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Dec. 14, 2018
By Mary HightowerU of A System Division of Agriculture
(380 words)(Newsrooms: with 2018 harvest photo here: https://flic.kr/p/2cjrx9h and file art at https://flic.kr/p/dsLYrM )
Download Word versionLITTLE ROCK – Arkansas farmers planted more than 20,000 acres of peanuts for the third
straight year, but this year were enduring a harvest that dragged into December.
“Arkansas peanut farmers planted a little over 25,000 acres, which is the third consecutive
year of over 20,000 acres for the state,” said Travis Faske, extension plant pathologist
who also serves as peanut agronomist for the University of Arkansas System Division
According to the National Agricultural Statistics Service Crop Report for Dec. 2,
peanuts were 78 percent harvested. In 2017, harvest had been completed.
“In May, the 2018 crop was planted within a narrow three-week window and conditions
were ideal for peanut production, other than it was dry in June and July,” Faske said.
“Harvest was about 25 percent behind 2017, but yield estimates are good,” he said.
“Early yield estimates range from 4,800 – 6,500 pounds per acre in fields that are
relatively new in peanut production, and lower – 3,500-4,500 pounds per acre – in
fields with a longer history of production.
“Overall, grades are good and should average in the mid-70s,” Faske said.
October, November and December provided plenty of rain and with “poor water drainage
in some fields, a portion of some fields will not be harvested this season,” he said.
“This year harvest seems to keep going on and on and on.”
The top peanut producing counties in Arkansas include Craighead, Mississippi, Lawrence
and Randolph, all in the northeastern part of the state, and Lee in east-central Arkansas.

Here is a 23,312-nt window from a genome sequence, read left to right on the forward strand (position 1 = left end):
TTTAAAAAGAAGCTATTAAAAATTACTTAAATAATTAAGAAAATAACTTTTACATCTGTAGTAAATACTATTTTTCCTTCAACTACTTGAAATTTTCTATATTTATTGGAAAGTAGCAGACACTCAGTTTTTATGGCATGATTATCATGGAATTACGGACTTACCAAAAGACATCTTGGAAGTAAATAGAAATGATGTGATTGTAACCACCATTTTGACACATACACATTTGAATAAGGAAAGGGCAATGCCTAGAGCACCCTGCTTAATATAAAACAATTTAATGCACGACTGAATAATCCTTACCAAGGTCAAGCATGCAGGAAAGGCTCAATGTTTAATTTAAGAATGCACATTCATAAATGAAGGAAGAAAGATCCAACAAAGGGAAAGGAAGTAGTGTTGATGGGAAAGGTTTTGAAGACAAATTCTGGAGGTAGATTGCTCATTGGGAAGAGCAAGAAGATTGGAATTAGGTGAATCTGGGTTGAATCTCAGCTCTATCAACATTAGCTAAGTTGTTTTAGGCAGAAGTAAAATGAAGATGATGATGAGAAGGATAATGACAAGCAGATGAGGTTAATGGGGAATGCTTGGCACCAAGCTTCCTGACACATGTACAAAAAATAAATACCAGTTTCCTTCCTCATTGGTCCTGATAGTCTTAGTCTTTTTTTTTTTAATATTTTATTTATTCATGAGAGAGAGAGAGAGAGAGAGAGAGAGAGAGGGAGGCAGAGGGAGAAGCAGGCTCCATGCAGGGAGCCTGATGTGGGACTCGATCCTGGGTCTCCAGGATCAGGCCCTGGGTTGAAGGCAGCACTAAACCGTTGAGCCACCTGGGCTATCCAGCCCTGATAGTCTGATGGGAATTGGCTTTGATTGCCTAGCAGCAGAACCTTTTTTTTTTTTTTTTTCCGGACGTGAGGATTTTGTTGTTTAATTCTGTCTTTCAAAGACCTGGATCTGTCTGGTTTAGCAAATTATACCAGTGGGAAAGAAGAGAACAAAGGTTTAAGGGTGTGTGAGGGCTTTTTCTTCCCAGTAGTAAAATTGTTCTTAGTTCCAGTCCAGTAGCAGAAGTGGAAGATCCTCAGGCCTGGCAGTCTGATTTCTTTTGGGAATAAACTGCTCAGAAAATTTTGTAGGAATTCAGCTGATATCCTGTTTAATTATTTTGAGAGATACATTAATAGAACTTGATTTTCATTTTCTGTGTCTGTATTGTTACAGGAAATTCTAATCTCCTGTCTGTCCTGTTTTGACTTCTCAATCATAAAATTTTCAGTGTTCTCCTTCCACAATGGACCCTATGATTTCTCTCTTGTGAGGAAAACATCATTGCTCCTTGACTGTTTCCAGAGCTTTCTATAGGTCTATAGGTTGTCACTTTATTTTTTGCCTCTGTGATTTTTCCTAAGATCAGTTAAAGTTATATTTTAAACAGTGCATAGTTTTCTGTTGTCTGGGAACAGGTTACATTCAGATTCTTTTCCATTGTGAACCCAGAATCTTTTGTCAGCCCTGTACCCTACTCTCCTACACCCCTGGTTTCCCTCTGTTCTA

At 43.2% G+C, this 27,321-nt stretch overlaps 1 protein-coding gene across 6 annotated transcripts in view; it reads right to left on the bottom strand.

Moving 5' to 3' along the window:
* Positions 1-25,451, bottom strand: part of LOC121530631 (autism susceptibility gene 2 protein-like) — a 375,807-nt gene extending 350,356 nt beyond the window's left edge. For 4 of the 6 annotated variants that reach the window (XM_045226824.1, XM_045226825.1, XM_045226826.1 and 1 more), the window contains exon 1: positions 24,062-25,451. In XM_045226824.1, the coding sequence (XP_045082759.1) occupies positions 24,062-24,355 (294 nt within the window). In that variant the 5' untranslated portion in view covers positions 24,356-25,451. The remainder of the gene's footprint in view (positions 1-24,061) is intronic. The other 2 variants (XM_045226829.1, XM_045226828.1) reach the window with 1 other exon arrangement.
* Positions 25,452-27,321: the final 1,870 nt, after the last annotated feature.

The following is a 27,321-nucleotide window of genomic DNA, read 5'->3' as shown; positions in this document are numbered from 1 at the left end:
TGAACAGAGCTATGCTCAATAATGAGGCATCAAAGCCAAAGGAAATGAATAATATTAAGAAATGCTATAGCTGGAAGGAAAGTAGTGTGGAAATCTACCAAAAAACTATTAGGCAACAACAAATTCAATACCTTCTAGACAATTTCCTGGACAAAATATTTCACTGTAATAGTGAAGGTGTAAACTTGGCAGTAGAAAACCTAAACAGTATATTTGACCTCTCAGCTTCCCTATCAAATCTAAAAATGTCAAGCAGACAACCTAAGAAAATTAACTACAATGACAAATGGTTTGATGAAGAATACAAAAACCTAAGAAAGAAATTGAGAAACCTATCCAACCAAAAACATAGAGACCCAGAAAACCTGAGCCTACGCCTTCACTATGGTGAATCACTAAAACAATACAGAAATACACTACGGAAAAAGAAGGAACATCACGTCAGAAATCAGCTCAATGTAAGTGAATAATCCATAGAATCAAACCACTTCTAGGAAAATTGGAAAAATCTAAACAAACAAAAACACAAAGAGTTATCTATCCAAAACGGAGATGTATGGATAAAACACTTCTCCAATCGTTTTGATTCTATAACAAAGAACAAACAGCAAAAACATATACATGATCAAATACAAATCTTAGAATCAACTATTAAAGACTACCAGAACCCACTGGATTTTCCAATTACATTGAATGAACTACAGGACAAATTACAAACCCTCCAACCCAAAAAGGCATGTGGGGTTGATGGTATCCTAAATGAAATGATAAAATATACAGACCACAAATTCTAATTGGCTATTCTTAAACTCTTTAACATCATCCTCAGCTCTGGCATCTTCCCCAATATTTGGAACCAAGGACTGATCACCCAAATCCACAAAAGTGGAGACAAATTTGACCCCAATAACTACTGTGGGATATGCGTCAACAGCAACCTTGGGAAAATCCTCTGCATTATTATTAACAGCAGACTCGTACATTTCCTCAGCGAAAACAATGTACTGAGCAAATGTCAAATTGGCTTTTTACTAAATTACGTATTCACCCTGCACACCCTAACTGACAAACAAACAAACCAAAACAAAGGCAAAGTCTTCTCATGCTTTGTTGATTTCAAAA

“Quality was pretty high in the beginning of harvest, but has dropped some, due to
the growers not being able to get the peanuts out of the field,” said Mike Andrews,
Randolph County extension staff chair for the Division of Agriculture. “We’d get a
half-inch of rain, which would delay harvest for four to five days, then work a few
days, then get another little rain event.”
Then the rain, and a little snow and some freezing temperatures, piled up on farmers
during November and December.
“This has not been ideal by any means, but that’s the life of a peanut grower,” Andrews
said. “Where growers can go in to get their beans and rice, peanut growers can’t go
in when it’s wet.”
For more information about peanut production, contact your county extension office,
or visit www.uaex.uada.edu.
About the Division of Agriculture
The University of Arkansas System Division of Agriculture’s mission is to strengthen
agriculture, communities, and families by connecting trusted research to the adoption
of best practices. Through the Agricultural Experiment Station and the Cooperative
Extension Service, the Division of Agriculture conducts research and extension work
within the nation’s historic land grant education system.
The Division of Agriculture is one of 20 entities within the University of Arkansas
System. It has offices in all 75 counties in Arkansas and faculty on five system campuses.
The University of Arkansas System Division of Agriculture offers all its Extension
and Research programs to all eligible persons without regard to race, color, sex,
gender identity, sexual orientation, national origin, religion, age, disability, marital
or veteran status, genetic information, or any other legally protected status, and
is an Affirmative Action/Equal Opportunity Employer.
# # #
By Mary HightowerThe Cooperative Extension ServiceU of A System Division of Agriculture
Media Contact: Mary HightowerDir. of Communication ServicesU of A Division of AgricultureCooperative Extension Service(501) firstname.lastname@example.org